Doctor Faustus
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Doctor Faustus

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"John E. Woods is revising our impression of Thomas Mann, masterpiece by masterpiece."--The New Yorker "Doctor Faustus is Mann's deepest artistic gesture. . . . Finely translated by John E. Woods." --The New Republic Thomas Mann's last great novel, first published in 1947 and now newly rendered into English by acclaimed translator John E. Woods, is a modern reworking of the Faust legend, in which Germany sells its soul to the Devil. Mann's protagonist, the composer Adrian Leverkuhn, is the flower of German culture, a brilliant, isolated, overreaching figure, his radical new music a breakneck game played by art at the very edge of impossibility. In return for twenty-four years of unparalleled musical accomplishment, he bargains away his soul--and the ability to love his fellow man. Leverkuhn's life story is a brilliant allegory of the rise of the Third Reich, of Germany's renunciation of its own humanity and its embrace of ambition and nihilism. It is also Mann's most profound meditation on the German genius--both national and individual--and the terrible responsibilities of the truly great artist."

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Product details

  • Paperback | 538 pages
  • 134 x 200 x 26mm | 399.16g
  • Random House USA Inc
  • Vintage Books
  • New York, United States
  • English
  • New edition
  • New edition
  • 0375701168
  • 9780375701160
  • 43,122

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"John E. Woods is revising our impression of Thomas Mann, masterpiece by masterpiece." --The New Yorker "Doctor Faustus is Mann's deepest artistic gesture. . . . Finely translated by John E. Woods." --The New Republic Thomas Mann's last great novel, first published in 1947 and now newly rendered into English by acclaimed translator John E. Woods, is a modern reworking of the Faust legend, in which Germany sells its soul to the Devil. Mann's protagonist, the composer Adrian Leverkuhn, is the flower of German culture, a brilliant, isolated, overreaching figure, his radical new music a breakneck game played by art at the very edge of impossibility. In return for twenty-four years of unparalleled musical accomplishment, he bargains away his soul--and the ability to love his fellow man. Leverkuhn's life story is a brilliant allegory of the rise of the Third Reich, of Germany's renunciation of its own humanity and its embrace of ambition and nihilism. It is also Mann's most profound meditation on the German genius--both national and individual--and the terrible responsibilities of the truly great artist.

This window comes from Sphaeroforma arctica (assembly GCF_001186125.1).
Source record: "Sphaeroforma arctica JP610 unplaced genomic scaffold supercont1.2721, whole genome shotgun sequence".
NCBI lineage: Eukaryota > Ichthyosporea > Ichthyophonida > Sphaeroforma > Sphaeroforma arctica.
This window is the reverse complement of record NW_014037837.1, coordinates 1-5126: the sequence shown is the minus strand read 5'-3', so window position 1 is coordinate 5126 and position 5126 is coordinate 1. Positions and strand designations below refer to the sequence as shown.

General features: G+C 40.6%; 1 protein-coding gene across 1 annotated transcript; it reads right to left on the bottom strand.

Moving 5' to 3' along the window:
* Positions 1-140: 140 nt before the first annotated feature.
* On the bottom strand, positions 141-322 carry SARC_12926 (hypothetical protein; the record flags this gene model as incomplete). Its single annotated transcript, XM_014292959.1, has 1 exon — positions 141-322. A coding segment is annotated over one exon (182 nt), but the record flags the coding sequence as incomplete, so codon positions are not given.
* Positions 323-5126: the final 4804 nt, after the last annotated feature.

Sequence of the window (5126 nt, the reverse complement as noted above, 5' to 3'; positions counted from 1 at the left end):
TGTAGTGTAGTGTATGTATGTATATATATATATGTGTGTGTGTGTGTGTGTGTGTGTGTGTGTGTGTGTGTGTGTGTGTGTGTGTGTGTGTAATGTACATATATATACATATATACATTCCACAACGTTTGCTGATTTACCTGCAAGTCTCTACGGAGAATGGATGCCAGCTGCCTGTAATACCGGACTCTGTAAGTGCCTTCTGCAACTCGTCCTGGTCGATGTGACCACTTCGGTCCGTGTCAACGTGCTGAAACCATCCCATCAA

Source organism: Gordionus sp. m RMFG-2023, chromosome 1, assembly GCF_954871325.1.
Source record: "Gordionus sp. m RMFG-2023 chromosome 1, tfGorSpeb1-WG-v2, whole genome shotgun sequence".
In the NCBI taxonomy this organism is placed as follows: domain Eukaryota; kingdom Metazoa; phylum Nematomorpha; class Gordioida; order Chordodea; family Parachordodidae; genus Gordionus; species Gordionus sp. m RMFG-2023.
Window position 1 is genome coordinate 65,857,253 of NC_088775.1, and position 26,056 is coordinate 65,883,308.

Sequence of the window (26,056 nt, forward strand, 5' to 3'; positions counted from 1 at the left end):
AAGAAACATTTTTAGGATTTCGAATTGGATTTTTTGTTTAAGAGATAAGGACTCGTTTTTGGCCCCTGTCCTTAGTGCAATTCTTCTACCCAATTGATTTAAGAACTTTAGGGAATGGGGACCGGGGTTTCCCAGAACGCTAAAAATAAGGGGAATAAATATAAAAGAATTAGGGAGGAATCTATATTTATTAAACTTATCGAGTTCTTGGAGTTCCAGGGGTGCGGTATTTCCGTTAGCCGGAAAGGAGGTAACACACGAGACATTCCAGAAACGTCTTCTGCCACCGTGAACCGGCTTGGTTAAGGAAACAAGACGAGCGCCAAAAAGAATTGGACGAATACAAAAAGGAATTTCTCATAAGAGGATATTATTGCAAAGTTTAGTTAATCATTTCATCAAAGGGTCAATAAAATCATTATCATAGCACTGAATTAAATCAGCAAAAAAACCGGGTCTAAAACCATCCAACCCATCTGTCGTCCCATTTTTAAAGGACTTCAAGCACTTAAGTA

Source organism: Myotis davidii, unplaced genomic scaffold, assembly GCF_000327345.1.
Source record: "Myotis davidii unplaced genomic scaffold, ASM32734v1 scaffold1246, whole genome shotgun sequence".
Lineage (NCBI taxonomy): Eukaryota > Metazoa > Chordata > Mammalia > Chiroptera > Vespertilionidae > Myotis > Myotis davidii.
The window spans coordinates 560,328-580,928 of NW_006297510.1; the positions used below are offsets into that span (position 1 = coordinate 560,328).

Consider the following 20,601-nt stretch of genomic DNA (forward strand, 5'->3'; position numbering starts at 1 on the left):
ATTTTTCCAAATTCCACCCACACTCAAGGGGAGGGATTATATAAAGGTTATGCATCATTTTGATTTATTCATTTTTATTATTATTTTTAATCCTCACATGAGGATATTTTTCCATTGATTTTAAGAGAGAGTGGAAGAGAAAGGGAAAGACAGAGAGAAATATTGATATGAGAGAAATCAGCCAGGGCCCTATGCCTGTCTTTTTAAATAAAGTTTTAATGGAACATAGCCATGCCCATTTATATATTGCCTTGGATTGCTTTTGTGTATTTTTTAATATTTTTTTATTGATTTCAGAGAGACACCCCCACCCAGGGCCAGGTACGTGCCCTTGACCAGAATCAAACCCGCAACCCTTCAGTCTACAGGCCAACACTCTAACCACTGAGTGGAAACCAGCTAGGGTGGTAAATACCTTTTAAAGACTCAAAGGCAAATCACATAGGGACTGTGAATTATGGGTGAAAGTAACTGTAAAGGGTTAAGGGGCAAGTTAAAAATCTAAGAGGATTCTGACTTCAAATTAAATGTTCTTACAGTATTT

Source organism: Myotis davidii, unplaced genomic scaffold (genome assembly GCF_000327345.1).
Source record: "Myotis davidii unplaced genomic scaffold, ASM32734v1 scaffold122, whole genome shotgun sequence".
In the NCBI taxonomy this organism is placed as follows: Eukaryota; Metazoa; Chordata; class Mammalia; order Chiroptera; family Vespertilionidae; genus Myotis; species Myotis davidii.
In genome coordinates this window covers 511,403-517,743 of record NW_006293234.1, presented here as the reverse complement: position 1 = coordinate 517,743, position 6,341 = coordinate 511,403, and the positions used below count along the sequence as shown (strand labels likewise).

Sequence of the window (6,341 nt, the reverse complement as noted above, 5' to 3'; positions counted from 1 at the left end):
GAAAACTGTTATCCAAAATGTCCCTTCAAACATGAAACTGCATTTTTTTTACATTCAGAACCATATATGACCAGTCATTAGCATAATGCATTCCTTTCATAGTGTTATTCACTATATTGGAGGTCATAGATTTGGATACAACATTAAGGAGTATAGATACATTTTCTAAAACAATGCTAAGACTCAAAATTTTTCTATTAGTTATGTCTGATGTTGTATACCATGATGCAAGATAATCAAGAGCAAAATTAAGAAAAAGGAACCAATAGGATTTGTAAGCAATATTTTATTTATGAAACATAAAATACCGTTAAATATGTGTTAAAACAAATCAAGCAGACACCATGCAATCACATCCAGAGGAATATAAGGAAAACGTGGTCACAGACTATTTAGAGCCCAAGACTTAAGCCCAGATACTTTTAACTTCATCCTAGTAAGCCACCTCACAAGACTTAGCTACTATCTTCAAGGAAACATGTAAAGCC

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About Thomas Mann

Thomas Mann was born in 1875 in Germany. He was only twenty-five when his first novel, Buddenbrooks, was published. In 1924 The Magic Mountain was published, and, five years later, Mann was awarded the Nobel Prize for Literature. Following the rise of the Nazis to power, he left Germany for good in 1933 to live in Switzerland and then in California, where he wrote Doctor Faustus (first published in the United States in 1948). Thomas Mann died in 1955. "From the Hardcover edition."

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Review Text

German novelist Thomas Mann's renaissance in popularity continues with a new translation of Doctor Faustus by John E Woods, translator of Mann's earlier works and notably Patrick Suskind's novel of evil and sensuality, Perfume. Published in 1947, Doctor Faustus - Mann's last great work - confronts Germany's response to the rise of the Nazi party, combining the Faust myth with Mann's highly controlled use of irony. The Faust character here is the daunting and brilliant composer Adrian Leverk, who rises from obscurity to enjoy his adoration as part of a deal with Mephisto. The figure is based loosely on modernist composer Arnold Schoenberg in that Leverk's great step forward is Schoenberg's twelve-tone technique. But this novel is no dry allegory, and what sets it apart is its narration by Leverk's friend Serenus Zeitblom, a mild humanist. Zeitblom, after Leverk's death, minutely details the events that chart Leverk's life, his rise and downfall as Germany spirals into hysteria 'a hectic flush on its cheeks'. In this period of Germany's history, Mann shows evil as seductive, insinuating itself into every part of society. What is ethically necessary is horrifically lacking. As Zeitblom pointedly says in a completely trivial context: 'A nature like Adrian's doesn't have much soul'. The strength of Woods's translation is his attention to the nuances of Zeitblom's discourse: his vanity and naivety, and his confusion regarding Leverk's anti-humanist aesthetic. He displays the excesses of humanist love in his tendency to mannered and pompous discourse, and his need to blind himself to the disastrous reality to which his humanisn should have alerted him. Zeitblom is thus a more vivid character here than in the standard Lowe-Porter translation, so the novel appears to be about both friends rather than just Leverk. A great, serious work that rewards sustained attention. (Kirkus UK)

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